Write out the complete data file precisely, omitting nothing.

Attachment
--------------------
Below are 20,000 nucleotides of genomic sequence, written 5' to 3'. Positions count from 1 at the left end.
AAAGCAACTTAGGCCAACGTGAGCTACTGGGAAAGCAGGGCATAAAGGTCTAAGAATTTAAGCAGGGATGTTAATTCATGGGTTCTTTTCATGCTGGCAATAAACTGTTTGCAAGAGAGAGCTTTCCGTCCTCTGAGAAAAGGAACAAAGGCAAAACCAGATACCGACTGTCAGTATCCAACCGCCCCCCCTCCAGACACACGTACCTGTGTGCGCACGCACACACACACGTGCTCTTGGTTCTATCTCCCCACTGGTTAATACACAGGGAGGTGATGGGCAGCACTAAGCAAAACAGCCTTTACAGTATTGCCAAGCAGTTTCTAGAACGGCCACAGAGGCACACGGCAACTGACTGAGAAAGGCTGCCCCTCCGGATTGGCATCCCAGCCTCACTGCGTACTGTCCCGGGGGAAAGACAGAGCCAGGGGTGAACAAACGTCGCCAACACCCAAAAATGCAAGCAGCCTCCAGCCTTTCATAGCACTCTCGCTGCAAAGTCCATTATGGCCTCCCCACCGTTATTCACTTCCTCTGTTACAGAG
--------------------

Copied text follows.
Below are 20,000 nucleotides of genomic sequence, written 5' to 3'. Positions count from 1 at the left end.
AAAGCAACTTAGGCCAACGTGAGCTACTGGGAAAGCAGGGCATAAAGGTCTAAGAATTTAAGCAGGGATGTTAATTCATGGGTTCTTTTCATGCTGGCAATAAACTGTTTGCAAGAGAGAGCTTTCCGTCCTCTGAGAAAAGGAACAAAGGCAAAACCAGATACCGACTGTCAGTATCCAACCGCCCCCCCTCCAGACACACGTACCTGTGTGCGCACGCACACACACACGTGCTCTTGGTTCTATCTCCCCACTGGTTAATACACAGGGAGGTGATGGGCAGCACTAAGCAAAACAGCCTTTACAGTATTGCCAAGCAGTTTCTAGAACGGCCACAGAGGCACACGGCAACTGACTGAGAAAGGCTGCCCCTCCGGATTGGCATCCCAGCCTCACTGCGTACTGTCCCGGGGGAAAGACAGAGCCAGGGGTGAACAAACGTCGCCAACACCCAAAAATGCAAGCAGCCTCCAGCCTTTCATAGCACTCTCGCTGCAAAGTCCATTATGGCCTCCCCACCGTTATTCACTTCCTCTGTTACAGAG